April 17, 2009

Seeking the Face of the Lord

God’s mercy calls us to accept responsibility for our sins

The second Sunday of Easter is also called Divine Mercy Sunday.

The late Pope John Paul II designated it as such because of his deep conviction that God’s mercy is perhaps his most cherished gift.

The late pope considered the devotion of St. Faustina Kowalska to the Divine Mercy a timely message. It was certainly received as such by many people, and the devotion to the Divine Mercy has flourished.

It seems apparent that the Holy Father chose the second Sunday of Easter as Divine Mercy Sunday because of the Gospel for the day.

St. John, the beloved disciple, recorded that Jesus appeared to the 12 Apostles, who were behind closed doors for fear of the Jews.

He greeted them: “Peace be with you. As the Father has sent me, so I send you” (Jn 20:21). And then he breathed on them and said: “Receive the Holy Spirit. Whose sins you shall forgive are forgiven them and whose sins you retain are retained” (Jn 20:22-23).

Jesus, newly raised from the dead, gave us the sacrament of God’s mercy and provided the way in which we receive that mercy down through the ages.

He conferred on the 12 Apostles the authority to forgive sins in his name; that authority is received and exercised by the power of the Holy Spirit. The conferral of God’s mercy is not just a wonderful thought. It is a reality available to all of us baptized Catholics.

I forget where he said it, but St. Thomas Aquinas once asserted that mercy is the greatest attribute of God. Mercy is the most precious gift he has given us. It is the

pre-eminent expression of his love for us through the agency of his Divine Son. Divine mercy is the first fruit, the Easter gift won by the suffering, death and resurrection of Jesus.

The same Gospel for the second Sunday of Easter, Divine Mercy Sunday, records the episode of the doubting St. Thomas, who had not been present for the first appearance of the resurrected Christ, and didn’t believe it really was him.

Jesus said to Thomas: “Put your finger here and see my hands, and bring your hand and put it in my side, and do not be unbelieving, but believe” (Jn 20:27). Jesus went on to say, “Blessed are those who have not seen and have believed” (Jn 20:29).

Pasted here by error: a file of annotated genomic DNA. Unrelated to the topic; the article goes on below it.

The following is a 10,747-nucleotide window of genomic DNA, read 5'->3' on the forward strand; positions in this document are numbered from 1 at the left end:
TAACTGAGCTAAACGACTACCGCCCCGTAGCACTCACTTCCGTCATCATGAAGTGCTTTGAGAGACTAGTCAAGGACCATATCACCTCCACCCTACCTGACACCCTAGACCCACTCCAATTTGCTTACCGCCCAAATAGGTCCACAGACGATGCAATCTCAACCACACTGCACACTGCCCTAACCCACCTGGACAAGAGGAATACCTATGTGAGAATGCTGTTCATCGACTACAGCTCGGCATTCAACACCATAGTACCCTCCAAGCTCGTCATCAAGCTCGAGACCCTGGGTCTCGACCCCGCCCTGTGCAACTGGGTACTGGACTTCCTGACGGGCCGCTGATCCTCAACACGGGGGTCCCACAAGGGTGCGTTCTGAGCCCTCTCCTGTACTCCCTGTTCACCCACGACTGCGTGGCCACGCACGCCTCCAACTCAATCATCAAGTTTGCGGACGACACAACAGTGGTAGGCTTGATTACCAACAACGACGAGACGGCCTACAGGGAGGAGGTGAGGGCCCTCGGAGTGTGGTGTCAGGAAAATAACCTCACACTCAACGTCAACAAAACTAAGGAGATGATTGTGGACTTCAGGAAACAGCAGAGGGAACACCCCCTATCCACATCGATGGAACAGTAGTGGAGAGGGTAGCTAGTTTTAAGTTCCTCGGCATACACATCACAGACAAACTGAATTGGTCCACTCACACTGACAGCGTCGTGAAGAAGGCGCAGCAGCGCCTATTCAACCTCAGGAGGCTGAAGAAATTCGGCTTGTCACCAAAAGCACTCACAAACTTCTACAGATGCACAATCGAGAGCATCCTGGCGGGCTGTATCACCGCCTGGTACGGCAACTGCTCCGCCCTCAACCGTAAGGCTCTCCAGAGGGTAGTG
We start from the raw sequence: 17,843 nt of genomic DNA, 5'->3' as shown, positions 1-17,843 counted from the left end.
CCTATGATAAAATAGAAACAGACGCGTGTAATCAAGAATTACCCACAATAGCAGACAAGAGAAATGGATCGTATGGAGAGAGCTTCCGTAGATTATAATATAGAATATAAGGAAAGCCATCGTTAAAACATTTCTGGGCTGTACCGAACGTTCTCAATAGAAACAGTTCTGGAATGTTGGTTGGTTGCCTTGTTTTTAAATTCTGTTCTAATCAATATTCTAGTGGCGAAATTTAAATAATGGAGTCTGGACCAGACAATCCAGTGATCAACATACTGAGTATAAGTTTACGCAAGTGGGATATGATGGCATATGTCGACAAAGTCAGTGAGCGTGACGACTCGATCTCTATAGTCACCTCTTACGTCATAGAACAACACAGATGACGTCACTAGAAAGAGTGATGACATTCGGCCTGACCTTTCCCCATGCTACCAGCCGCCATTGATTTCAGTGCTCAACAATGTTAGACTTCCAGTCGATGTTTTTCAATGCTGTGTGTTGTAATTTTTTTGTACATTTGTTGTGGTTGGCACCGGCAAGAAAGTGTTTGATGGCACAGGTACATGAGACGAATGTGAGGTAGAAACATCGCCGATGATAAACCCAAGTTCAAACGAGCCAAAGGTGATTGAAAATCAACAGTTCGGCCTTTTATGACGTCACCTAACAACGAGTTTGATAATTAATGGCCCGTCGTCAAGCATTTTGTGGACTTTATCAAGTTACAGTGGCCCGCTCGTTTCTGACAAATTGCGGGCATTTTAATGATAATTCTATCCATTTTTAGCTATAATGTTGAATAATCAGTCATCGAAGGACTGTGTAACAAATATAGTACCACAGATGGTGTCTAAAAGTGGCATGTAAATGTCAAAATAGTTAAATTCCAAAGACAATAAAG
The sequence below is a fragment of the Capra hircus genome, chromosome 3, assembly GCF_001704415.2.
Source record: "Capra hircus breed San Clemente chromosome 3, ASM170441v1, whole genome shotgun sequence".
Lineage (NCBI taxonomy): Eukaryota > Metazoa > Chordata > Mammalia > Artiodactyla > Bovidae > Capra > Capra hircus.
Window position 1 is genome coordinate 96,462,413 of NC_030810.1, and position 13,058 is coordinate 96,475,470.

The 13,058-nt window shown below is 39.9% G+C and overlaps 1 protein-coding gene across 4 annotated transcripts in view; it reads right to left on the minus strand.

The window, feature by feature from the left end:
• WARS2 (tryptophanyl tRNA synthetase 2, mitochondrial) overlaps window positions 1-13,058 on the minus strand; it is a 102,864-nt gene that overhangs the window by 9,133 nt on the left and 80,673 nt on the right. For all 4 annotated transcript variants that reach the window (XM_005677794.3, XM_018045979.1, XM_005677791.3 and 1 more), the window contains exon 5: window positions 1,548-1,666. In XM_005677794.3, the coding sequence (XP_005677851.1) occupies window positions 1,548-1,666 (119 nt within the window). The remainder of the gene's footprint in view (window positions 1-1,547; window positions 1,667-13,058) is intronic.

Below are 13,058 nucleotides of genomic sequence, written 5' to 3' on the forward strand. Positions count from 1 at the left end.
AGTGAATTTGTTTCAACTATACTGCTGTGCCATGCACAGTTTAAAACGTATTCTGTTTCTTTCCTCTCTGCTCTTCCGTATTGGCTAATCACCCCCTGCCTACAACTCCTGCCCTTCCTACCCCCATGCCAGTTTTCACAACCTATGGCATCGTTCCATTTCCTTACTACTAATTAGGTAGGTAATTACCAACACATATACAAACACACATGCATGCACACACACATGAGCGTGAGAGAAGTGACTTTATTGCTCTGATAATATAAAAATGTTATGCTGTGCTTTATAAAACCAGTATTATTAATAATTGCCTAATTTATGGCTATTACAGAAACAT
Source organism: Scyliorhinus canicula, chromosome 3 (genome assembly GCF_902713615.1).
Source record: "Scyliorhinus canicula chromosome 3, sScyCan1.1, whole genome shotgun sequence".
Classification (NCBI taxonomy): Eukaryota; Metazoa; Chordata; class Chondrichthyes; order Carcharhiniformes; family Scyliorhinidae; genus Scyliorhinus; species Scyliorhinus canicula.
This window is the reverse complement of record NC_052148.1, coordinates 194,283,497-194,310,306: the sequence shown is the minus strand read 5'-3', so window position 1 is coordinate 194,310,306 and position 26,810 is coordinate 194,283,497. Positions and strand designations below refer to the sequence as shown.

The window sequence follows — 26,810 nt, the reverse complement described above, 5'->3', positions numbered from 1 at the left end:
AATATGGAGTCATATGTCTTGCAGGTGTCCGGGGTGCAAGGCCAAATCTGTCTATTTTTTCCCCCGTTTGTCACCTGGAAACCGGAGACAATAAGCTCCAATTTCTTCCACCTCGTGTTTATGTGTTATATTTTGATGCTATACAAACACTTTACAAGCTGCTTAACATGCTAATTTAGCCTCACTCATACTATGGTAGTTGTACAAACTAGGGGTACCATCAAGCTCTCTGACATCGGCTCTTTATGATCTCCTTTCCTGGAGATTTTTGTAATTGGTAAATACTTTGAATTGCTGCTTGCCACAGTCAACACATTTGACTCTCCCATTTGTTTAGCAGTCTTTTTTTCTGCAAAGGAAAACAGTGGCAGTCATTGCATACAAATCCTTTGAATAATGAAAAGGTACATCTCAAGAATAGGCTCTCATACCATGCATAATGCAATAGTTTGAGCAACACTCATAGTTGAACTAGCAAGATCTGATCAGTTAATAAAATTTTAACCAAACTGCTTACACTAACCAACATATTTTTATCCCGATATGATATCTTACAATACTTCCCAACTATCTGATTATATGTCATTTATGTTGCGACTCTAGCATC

The late Pope John Paul II had deep convictions about the unbelief that is part of contemporary culture. The same can be said about Pope Benedict XVI.

John Paul II was convinced that the loss of the sense of sin in our society was really an indication of the lack of faith in God. I have no doubt that his promotion of devotion to the Divine Mercy was yet another way to lead folks to faith in God, and to do so in helping to restore an honest sense of sin. The fact of God’s greatest gift of mercy should be a source of consolation and an invitation to conversion of heart.

The decline in receiving the great Easter gift of mercy in the sacrament of penance and reconciliation indicates that appreciation of the readiness of God’s forgiveness for all sins, and his desire to receive all sinners in the embrace of his love, has gotten lost for many folks.

Might not this be the reason for the Lord’s appearance to St. Faustina that resulted in her championing the cause of this greatest of divine gifts? The devotion of the chaplet of the Divine Mercy is a means of promoting an appreciation for God’s compassion and love for us sinners.

Of course, it is important that the devotion points us to the instrument by which his mercy is expressed and received, namely, the sacrament of reconciliation.

It is important to recall that the one who forgives our sins is Jesus Christ. The priest who confers the absolution and penance in confession does so in the person of Christ. The confession of sins is made to Christ through the priest who gives absolution.

It is so unfortunate that appreciation of the significance of the sacrament of penance has declined, and done so dramatically. This is due in part because of a lapse of sound catechesis about the gift of God’s mercy and the reality of sin.

Doesn’t it make sense that God’s forgiving mercy and compassion would not erase moral culpability without our participation in the means he has given us to receive his gift?

We treasure a merciful God but that doesn’t tell us that “anything goes,” morally speaking.

Possessing “a sense of sin” means that we accept our moral responsibility based on the truth of what is right and wrong. This moral sensitivity is engraved in our hearts. We call it our conscience. †

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